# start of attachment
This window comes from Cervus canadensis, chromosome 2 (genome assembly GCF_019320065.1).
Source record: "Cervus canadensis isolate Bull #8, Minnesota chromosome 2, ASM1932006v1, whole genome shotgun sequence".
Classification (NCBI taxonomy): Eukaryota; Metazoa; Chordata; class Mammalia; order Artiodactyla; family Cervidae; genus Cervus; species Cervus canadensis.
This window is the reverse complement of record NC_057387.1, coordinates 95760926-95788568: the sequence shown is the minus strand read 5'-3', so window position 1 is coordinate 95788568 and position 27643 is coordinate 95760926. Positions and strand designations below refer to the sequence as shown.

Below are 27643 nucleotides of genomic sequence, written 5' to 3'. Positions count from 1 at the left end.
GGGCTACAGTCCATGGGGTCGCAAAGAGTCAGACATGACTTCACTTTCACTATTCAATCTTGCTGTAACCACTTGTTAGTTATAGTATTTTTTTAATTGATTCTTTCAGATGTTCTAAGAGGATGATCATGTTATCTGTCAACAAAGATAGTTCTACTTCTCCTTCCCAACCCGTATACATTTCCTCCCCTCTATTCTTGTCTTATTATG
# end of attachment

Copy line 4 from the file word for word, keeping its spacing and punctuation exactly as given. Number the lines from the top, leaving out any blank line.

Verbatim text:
This window is the reverse complement of record NC_057387.1, coordinates 95760926-95788568: the sequence shown is the minus strand read 5'-3', so window position 1 is coordinate 95788568 and position 27643 is coordinate 95760926. Positions and strand designations below refer to the sequence as shown.